Ok, if it wont remove paint as some have posted what about grease or oil. Do the items need to be degreased such as an engine block?
I removed all the broken bolts and chased the threads before putting the door in the molasses, anywhere the thread cutting oil was on the door required a little extra elbow grease to clean up. Notice the oil stain around the door handle it still did a fair job of removing the rust. There was some oil or grease inside the door that didn't come clean. Bill
Now if we could figure a way to filter the used molasses and sterilize it, someone would figure out how to make Sugar Beet Rum.
See this thread:
I purchase feed grade molasses from Mills Fleet Farm for de-rusting purposes.
Contrary to what you may have read on the internet, molasses will eventually attack the metal.
Eric, if you mean "attack" as in eat all the rust then I whole heartedly agree with you. If you mean "attack" as in damage the metal I want to know where you get this information from? I stripped over half the parts on my 1917 Maxwell and have left some parts in bare metal for several years and have never had it re-rust unless I touch it with wet or sweaty hands. I've heard horror stories about entire frames being eaten completely up and yet I've used the same 1/8 inch wire and sheet metal coffee cans submerged for over 2 years in my tank and it is still as intact as the day I put it in the tank. My experience has been that some metal comes out so clean you can still read the manufacturers etched logos on sheetmetal not damaged by rust, hardly what I would call "attacking" the metal.
It contains a mild Ascorbic acid.
My tank was a 44galon drum. Molasses was mixed at 40% of mixture for best results. Our molasses is a by-product of sugar cane refining, so it may be of different composition.
I too found that paint will not be affected, grease will also stop it working. Steel items cleaned up really well but castings need to be checked. If I left them too long, they became well pitted. It was suggested to me that the molasses attacked the carbon in the castings.
As for the smell, I have smelled much worse odours. My wife is very sensitive to all sorts of chemical smells, particularly lacquer thinners, but has no problems with molasses. Being a farm girl and molasses being an organic product might have something to do with it.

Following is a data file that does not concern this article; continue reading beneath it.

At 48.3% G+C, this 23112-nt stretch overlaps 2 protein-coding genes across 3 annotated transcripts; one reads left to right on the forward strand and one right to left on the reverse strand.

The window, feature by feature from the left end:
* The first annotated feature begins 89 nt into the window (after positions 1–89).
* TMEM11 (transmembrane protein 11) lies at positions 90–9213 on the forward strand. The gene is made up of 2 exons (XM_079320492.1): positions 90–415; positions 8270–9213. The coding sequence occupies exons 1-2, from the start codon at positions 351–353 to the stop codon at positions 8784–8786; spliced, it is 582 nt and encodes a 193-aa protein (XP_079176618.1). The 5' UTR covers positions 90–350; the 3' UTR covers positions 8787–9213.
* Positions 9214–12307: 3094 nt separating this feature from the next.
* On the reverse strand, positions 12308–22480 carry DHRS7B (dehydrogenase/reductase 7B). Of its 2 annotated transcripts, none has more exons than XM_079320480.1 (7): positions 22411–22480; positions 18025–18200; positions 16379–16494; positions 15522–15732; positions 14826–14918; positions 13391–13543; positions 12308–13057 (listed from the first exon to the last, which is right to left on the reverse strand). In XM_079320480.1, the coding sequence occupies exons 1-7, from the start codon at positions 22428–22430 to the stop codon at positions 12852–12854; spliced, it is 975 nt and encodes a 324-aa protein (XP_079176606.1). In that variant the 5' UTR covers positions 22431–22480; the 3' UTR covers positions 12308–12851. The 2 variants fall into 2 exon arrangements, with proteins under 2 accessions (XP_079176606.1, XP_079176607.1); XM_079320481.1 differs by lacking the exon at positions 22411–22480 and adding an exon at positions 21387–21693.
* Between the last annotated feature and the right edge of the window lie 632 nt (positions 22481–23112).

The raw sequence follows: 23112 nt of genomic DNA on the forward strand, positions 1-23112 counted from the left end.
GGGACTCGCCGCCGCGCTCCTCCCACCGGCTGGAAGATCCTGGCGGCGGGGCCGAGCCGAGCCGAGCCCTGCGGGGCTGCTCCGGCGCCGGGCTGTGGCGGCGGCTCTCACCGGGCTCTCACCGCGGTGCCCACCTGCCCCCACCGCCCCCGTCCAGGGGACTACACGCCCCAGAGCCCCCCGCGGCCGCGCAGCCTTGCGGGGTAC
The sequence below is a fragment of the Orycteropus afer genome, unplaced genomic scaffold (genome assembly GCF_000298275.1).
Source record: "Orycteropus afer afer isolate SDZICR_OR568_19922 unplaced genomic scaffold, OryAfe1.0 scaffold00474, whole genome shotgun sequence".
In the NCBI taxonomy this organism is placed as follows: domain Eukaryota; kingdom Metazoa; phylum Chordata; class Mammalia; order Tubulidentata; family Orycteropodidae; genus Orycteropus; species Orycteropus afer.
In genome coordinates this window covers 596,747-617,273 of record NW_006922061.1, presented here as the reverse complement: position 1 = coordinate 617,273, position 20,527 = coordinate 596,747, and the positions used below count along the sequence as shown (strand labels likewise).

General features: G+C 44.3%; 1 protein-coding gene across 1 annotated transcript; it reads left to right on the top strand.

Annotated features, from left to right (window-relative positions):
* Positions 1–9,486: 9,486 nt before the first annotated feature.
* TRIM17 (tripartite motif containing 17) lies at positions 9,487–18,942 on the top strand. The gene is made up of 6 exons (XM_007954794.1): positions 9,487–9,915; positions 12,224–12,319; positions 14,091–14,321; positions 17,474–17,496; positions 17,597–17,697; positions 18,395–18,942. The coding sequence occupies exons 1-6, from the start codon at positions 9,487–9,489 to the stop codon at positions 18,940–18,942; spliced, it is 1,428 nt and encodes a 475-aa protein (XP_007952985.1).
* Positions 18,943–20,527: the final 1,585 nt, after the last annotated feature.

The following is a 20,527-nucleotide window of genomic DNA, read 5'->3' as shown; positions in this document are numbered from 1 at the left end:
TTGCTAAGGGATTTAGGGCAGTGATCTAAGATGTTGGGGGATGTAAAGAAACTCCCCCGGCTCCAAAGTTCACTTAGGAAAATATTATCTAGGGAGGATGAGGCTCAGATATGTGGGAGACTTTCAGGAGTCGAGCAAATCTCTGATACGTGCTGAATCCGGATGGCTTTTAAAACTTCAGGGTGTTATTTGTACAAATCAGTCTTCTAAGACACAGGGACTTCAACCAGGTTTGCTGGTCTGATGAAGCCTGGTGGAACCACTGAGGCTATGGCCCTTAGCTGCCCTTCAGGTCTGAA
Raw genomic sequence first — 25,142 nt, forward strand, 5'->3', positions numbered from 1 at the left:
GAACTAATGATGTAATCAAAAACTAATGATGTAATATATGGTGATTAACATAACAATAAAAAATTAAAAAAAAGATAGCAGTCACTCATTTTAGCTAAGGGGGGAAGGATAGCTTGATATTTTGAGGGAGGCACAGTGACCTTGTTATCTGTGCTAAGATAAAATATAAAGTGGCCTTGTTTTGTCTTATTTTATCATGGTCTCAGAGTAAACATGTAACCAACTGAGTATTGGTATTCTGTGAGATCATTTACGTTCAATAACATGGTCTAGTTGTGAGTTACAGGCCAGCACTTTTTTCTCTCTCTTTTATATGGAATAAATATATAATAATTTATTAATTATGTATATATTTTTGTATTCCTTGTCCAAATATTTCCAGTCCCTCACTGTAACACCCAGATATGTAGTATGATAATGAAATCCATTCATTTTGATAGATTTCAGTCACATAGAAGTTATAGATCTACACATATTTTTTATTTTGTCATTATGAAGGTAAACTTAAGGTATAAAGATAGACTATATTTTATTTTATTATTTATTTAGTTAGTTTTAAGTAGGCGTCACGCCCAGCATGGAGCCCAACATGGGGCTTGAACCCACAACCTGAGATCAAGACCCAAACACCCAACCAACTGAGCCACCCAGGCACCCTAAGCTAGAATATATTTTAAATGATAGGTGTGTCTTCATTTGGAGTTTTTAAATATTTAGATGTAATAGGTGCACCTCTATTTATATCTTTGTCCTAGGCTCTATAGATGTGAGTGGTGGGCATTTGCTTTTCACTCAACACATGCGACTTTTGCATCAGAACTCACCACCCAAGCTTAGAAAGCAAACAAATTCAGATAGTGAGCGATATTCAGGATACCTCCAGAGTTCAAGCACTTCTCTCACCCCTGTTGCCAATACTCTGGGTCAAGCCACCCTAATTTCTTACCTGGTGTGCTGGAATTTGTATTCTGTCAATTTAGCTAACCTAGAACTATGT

Allan from down under.
I've only done items that I can fit in a large, sealed Rubbermaid container so I have not had problems with the smell.
I've found it best to soak the item for a few days, take it out and clean it with a stiff wire brush and water and then put it back in the mixture. Repeat as necessary. This seems to cut down on the number of days required to soak the item.
Like Allan above said, cast iron can become well pitted. Have not experienced this with forged metal.
I also had a thin spring steel clip from a rare Troy windshield disintegrate when I left it in the solution too long. Not too happy when that happened.
Don't you have trouble with ants unless the container is fully sealed?
I made a mistake and did mine in the summer time, i had to skim the bugs off every day.
I haven't had any insect issue, but than again the outside temperature is 3 degrees tonight. Bill
How long was the parts in the tank ?
John, as other people have answered your question about using molasses to remove rust form your engine block, please be very careful. All Cast Iron and some Spring Steels are quickly etched by this method. This process works best with common steels.
If you use this on Cast remember to watch it very closely as I have found it to be very aggressive on Cast compared to regular Steels.
I destroyed a good head by leaving it in too long.
I tried this method, it works good on sheet metal, but it didn't do anything to a 21 block I put in there and left there for almost 2 weeks
I used beet molasis from a feed store to clean all the body parts on my 26 Fordor project. After soaking for 4-7 days as needed, I power washed then sprayed each part with a rust treatment spray or primer. I found parts would soon surface rust if not treated. One mistake I made was putting a hood in without taking it apart. The hinges froze and I eventually had to find a replacement hood.